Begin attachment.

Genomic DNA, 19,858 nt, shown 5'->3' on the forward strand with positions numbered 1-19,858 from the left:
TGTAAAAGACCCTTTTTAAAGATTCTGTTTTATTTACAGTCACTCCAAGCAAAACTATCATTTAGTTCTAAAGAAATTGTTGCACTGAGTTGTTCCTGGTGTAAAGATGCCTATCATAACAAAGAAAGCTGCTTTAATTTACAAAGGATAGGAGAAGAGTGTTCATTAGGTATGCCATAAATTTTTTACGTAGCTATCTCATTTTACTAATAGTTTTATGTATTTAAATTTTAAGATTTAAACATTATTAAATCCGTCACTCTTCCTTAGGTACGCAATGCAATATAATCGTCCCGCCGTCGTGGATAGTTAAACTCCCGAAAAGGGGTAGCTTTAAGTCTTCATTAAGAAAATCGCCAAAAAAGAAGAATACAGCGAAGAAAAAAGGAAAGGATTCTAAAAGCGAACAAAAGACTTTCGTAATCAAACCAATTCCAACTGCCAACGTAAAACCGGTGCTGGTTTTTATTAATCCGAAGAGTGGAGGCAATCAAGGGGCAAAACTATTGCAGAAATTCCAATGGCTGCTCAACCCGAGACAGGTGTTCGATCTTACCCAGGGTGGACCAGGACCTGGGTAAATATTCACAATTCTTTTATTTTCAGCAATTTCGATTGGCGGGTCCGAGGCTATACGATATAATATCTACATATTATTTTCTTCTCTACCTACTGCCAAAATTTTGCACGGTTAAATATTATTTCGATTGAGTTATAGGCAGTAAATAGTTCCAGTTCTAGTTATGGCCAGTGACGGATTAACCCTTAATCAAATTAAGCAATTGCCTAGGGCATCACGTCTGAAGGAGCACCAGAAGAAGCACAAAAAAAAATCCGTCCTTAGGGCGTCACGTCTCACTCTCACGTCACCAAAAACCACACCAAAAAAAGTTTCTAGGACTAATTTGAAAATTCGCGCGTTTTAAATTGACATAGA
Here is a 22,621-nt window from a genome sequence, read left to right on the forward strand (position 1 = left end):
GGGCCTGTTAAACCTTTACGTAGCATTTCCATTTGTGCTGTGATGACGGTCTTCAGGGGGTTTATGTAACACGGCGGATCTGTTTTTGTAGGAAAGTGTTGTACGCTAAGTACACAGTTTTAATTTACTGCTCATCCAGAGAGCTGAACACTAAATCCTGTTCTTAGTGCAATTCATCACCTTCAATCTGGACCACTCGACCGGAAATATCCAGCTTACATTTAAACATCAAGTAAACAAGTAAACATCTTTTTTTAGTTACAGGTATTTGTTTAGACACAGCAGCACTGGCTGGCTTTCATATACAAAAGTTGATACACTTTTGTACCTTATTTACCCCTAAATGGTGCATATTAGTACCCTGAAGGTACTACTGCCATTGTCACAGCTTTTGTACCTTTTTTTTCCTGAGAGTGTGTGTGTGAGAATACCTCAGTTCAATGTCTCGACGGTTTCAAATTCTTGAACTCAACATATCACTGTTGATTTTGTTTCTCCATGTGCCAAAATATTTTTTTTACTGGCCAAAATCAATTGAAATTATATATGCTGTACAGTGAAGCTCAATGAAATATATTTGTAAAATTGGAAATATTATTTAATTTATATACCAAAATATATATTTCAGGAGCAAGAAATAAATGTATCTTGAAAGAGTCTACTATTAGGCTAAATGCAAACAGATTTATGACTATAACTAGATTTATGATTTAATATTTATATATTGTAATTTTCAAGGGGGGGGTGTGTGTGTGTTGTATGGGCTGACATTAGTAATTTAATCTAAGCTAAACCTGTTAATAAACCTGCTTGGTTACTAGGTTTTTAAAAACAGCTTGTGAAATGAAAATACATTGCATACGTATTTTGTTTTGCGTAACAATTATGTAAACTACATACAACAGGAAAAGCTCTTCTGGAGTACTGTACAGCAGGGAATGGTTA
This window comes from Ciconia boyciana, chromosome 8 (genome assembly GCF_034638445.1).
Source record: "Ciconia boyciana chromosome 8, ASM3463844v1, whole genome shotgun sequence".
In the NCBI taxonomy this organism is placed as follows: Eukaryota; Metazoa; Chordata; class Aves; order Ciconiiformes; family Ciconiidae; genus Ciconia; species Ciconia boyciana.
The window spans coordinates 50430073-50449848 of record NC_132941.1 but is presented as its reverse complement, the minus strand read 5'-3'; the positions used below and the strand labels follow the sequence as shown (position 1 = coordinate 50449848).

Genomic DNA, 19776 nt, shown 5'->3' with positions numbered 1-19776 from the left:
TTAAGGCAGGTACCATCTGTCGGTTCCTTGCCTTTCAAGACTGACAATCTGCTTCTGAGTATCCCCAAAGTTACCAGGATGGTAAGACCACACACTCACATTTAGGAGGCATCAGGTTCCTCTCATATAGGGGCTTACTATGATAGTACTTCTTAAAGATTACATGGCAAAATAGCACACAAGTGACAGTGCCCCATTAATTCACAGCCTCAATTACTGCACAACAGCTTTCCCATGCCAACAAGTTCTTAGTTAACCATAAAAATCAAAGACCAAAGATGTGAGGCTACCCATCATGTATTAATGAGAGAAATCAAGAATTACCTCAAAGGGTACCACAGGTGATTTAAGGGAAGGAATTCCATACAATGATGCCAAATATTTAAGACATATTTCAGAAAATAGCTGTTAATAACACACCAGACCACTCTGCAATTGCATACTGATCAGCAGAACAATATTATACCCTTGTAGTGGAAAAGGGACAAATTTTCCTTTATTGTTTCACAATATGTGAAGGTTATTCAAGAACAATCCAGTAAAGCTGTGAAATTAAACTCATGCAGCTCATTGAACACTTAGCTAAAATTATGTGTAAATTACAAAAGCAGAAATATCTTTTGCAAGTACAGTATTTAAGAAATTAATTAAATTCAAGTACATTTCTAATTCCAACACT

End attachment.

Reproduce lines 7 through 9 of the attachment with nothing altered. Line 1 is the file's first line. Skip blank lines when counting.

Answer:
In the NCBI taxonomy this organism is placed as follows: Eukaryota; Metazoa; Chordata; class Aves; order Ciconiiformes; family Ciconiidae; genus Ciconia; species Ciconia boyciana.
The window spans coordinates 50430073-50449848 of record NC_132941.1 but is presented as its reverse complement, the minus strand read 5'-3'; the positions used below and the strand labels follow the sequence as shown (position 1 = coordinate 50449848).

Genomic DNA, 19776 nt, shown 5'->3' with positions numbered 1-19776 from the left: